Wow, what’s with all the CULV hate? I’ve never seen a quietly introduced, low volume, mobile Intel CPU get so much negative press before.

CULV stands for Consumer Ultra Low Voltage. It’s a badge affixed to certain mobile Core 2 Duos that run at lower clocks and lower voltages than standard mobile Core 2 Duos. Just as some CPUs can overclock higher than others, some CPUs can run at lower voltages than others. It all has to do with the bell curve for CPU yield; while the majority will run at a normal frequency/voltage range, some will turn out to be exceptional parts.

The CULV parts also use the smaller packaging Intel first debuted in the MacBook Air. The bottom line is that these chips will enable smaller, thinner laptops but without dropping down to Atom-level performance. Intel has traditionally always done an ultra low voltage mobile CPU, this time it's just getting marketed a bit stronger - partially because of the smaller packaging, and additionally because of the stronger market for ultra portable notebooks now.

Processor Clock Speed L2 Cache TDP
Intel Core 2 Duo SU7300 1.30GHz 3MB 10W

 

The max TDP for the CULV line tops out at 10W, with the lowest end single core chips dissipating a maximum of 5.5W. That’s not much more than an Atom processor.

In contrast, standard voltage mobile Core 2s have TDPs ranging from 17 - 35W.

It’s not all about dropping the voltage though, clock speed unfortunately suffers. Most CULV chips run in the 1.2 - 1.4GHz range. While that’ll still be much faster than an Atom, it’s roughly half the frequency of a standard mobile Core 2. You can argue that clock speed doesn’t matter, but you’ll notice the difference between a 1.2GHz Core 2 and one running at 2.4GHz.

And that’s ultimately why OEMs view CULV as a failure in North America: performance. Or at least that’s what they’ve been going around telling everyone.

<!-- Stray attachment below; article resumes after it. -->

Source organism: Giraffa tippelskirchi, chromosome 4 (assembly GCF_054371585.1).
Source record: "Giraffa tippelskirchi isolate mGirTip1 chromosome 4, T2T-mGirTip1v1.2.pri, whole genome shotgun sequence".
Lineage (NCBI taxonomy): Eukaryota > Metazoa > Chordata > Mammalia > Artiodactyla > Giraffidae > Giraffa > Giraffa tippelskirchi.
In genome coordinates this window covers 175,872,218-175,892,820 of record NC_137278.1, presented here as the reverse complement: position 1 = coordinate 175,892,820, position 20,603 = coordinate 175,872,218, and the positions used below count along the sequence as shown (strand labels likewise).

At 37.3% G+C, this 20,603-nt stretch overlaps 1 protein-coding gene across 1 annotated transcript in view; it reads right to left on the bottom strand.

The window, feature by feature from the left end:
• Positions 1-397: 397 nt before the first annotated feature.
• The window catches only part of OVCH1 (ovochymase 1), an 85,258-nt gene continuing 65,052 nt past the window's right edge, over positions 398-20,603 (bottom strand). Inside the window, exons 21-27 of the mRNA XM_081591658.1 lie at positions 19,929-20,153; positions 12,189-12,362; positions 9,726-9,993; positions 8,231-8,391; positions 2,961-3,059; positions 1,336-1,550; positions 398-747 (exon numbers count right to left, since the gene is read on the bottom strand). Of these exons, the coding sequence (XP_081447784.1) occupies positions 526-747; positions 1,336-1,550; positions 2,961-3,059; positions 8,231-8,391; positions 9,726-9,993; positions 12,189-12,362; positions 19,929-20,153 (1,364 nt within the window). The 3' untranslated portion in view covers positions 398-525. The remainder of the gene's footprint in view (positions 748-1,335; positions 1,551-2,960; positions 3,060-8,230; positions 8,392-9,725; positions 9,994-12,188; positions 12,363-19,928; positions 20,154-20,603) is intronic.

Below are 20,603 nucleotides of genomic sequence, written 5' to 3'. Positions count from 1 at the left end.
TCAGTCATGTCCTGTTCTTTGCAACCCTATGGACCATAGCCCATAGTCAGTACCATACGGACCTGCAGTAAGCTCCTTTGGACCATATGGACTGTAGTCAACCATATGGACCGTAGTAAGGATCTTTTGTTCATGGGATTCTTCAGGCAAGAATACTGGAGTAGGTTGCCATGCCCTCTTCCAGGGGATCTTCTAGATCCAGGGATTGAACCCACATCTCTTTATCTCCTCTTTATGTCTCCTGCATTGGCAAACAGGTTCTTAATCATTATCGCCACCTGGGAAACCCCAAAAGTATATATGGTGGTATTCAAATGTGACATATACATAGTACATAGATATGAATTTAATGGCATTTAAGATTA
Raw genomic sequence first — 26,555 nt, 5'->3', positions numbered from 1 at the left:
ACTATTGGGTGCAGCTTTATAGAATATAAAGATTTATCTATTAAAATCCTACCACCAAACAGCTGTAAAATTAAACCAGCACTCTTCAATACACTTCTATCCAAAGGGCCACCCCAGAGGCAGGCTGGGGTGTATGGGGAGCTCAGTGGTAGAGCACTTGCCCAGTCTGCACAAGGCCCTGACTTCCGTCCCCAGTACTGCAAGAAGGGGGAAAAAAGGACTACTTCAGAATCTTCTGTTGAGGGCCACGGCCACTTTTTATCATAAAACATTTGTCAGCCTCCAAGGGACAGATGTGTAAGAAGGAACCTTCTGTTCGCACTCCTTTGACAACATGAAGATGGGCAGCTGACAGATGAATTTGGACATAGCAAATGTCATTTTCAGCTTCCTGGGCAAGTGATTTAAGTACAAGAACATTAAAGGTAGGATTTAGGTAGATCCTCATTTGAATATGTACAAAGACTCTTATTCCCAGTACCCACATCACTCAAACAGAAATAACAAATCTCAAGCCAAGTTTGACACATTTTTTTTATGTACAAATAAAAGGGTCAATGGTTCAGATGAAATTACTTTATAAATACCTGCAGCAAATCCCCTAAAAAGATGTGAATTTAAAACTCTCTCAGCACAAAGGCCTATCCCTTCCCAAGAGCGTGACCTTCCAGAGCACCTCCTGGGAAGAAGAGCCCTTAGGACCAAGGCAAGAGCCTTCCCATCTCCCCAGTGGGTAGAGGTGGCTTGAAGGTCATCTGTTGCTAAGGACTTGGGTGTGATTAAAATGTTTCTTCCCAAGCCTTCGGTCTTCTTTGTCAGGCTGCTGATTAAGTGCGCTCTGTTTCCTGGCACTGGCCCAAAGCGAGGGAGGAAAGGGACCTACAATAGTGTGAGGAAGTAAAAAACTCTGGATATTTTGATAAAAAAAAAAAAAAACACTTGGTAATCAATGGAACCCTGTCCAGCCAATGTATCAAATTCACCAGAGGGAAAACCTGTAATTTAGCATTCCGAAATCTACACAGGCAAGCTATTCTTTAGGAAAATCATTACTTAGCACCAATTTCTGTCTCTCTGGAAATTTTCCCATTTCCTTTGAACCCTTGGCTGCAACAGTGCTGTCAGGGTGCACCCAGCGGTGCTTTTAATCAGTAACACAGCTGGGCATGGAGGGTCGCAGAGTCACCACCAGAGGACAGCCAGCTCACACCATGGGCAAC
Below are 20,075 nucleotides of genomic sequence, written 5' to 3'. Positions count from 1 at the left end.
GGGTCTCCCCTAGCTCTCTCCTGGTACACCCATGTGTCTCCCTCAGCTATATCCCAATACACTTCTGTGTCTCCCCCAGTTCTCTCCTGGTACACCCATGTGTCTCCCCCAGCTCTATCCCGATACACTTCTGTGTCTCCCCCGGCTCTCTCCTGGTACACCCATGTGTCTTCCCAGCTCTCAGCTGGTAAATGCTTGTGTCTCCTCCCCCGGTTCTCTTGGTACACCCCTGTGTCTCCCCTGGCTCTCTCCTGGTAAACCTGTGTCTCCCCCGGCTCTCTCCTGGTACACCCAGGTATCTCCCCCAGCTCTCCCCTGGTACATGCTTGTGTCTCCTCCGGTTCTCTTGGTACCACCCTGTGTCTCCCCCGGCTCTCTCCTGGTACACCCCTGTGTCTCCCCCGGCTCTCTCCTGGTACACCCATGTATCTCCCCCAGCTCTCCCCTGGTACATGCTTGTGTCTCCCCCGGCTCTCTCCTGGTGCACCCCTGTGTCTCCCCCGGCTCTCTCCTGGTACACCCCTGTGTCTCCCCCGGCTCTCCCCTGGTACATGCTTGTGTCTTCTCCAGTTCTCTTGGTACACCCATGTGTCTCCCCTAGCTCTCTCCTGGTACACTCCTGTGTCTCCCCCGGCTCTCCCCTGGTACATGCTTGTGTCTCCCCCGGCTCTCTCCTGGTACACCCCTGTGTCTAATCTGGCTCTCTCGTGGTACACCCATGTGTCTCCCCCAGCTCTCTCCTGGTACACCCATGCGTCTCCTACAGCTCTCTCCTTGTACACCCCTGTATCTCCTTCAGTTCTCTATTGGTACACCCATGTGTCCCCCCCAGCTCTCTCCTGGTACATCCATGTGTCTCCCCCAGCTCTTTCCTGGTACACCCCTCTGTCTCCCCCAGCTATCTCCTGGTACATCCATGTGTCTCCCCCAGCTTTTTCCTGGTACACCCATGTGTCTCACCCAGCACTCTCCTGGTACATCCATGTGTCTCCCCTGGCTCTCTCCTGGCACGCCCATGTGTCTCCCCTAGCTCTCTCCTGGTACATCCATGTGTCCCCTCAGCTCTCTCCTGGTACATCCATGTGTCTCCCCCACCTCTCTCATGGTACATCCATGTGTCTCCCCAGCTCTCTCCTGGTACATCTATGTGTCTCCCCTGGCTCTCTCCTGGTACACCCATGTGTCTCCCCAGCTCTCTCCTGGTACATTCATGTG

To a certain extent even Apple has recognized the poor performance of ultra low voltage chips. When it introduced the MacBook Air, instead of going with a 1.2GHz ultra low voltage Core 2 Apple used a low voltage 1.6/1.8GHz Core 2 Duo. The difference in clock speed is one of the things I pointed out as a reason why the MacBook Air didn’t suck.

ASUS must’ve come to the same conclusion, because although its new UL line use a 1.3GHz CULV Core 2 Duo the chip ships overclocked. Yep.

The ASUS UL50Vt: Overclocked CULV
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  • Penti - Saturday, September 26, 2009 - link

    I think the Acer Aspire Timeline 1810TZ with SU4100 is perfect, but I still wonder how it fares with Adobe Flash. Doesn't feel right if it can't do Youtube HD/Hulu HD (not that the latter is available here). It's about 690 bucks here in Sweden which here is a great price. A Macbook costs 1 200 bucks (before taxes) here as a comparison. It costs just as much as a PD or low end C2D 15.4 inch laptop in other words. Reply
  • jonup - Monday, September 14, 2009 - link

    I would think those are a lot more expensive than the Atom. As netbooks have a low price they need to keep the cost low. I have worked with several netbooks and they are all awful. The Atom is the worse performing CPU ever (in relative terms). ULV have similar TDP and way higher performance it seems like a no brainer, right. But the ULV are chery picked with limited supply and Intel keeps their price high. Reply